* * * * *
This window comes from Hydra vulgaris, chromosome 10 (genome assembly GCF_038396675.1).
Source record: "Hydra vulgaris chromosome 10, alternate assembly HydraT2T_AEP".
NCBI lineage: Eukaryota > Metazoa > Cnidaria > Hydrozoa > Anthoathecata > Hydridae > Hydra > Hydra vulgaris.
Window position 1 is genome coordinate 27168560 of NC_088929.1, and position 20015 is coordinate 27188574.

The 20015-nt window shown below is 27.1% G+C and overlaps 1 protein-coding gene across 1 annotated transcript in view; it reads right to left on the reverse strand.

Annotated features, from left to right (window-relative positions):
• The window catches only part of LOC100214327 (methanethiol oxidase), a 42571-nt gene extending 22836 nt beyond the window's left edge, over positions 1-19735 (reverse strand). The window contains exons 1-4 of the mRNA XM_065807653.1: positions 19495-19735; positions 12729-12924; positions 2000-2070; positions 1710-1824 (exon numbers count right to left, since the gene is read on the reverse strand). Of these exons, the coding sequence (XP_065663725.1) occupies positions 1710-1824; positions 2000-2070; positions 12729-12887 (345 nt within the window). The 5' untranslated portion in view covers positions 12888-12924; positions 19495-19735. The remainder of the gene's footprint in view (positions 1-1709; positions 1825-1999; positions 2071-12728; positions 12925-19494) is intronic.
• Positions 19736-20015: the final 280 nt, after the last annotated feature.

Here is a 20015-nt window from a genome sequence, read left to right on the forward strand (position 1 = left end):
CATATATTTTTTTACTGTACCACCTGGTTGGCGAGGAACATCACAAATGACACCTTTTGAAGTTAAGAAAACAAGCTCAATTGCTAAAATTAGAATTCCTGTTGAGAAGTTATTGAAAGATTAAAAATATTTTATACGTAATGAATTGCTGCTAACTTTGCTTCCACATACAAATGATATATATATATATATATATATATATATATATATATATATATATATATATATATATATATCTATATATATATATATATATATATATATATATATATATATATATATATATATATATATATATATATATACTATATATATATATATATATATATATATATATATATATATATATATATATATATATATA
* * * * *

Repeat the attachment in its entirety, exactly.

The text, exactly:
This window comes from Hydra vulgaris, chromosome 10 (genome assembly GCF_038396675.1).
Source record: "Hydra vulgaris chromosome 10, alternate assembly HydraT2T_AEP".
NCBI lineage: Eukaryota > Metazoa > Cnidaria > Hydrozoa > Anthoathecata > Hydridae > Hydra > Hydra vulgaris.
Window position 1 is genome coordinate 27168560 of NC_088929.1, and position 20015 is coordinate 27188574.

The 20015-nt window shown below is 27.1% G+C and overlaps 1 protein-coding gene across 1 annotated transcript in view; it reads right to left on the reverse strand.

Annotated features, from left to right (window-relative positions):
• The window catches only part of LOC100214327 (methanethiol oxidase), a 42571-nt gene extending 22836 nt beyond the window's left edge, over positions 1-19735 (reverse strand). The window contains exons 1-4 of the mRNA XM_065807653.1: positions 19495-19735; positions 12729-12924; positions 2000-2070; positions 1710-1824 (exon numbers count right to left, since the gene is read on the reverse strand). Of these exons, the coding sequence (XP_065663725.1) occupies positions 1710-1824; positions 2000-2070; positions 12729-12887 (345 nt within the window). The 5' untranslated portion in view covers positions 12888-12924; positions 19495-19735. The remainder of the gene's footprint in view (positions 1-1709; positions 1825-1999; positions 2071-12728; positions 12925-19494) is intronic.
• Positions 19736-20015: the final 280 nt, after the last annotated feature.

Here is a 20015-nt window from a genome sequence, read left to right on the forward strand (position 1 = left end):
CATATATTTTTTTACTGTACCACCTGGTTGGCGAGGAACATCACAAATGACACCTTTTGAAGTTAAGAAAACAAGCTCAATTGCTAAAATTAGAATTCCTGTTGAGAAGTTATTGAAAGATTAAAAATATTTTATACGTAATGAATTGCTGCTAACTTTGCTTCCACATACAAATGATATATATATATATATATATATATATATATATATATATATATATATATATATATATATATCTATATATATATATATATATATATATATATATATATATATATATATATATATATATATATATATATATACTATATATATATATATATATATATATATATATATATATATATATATATATATATATATA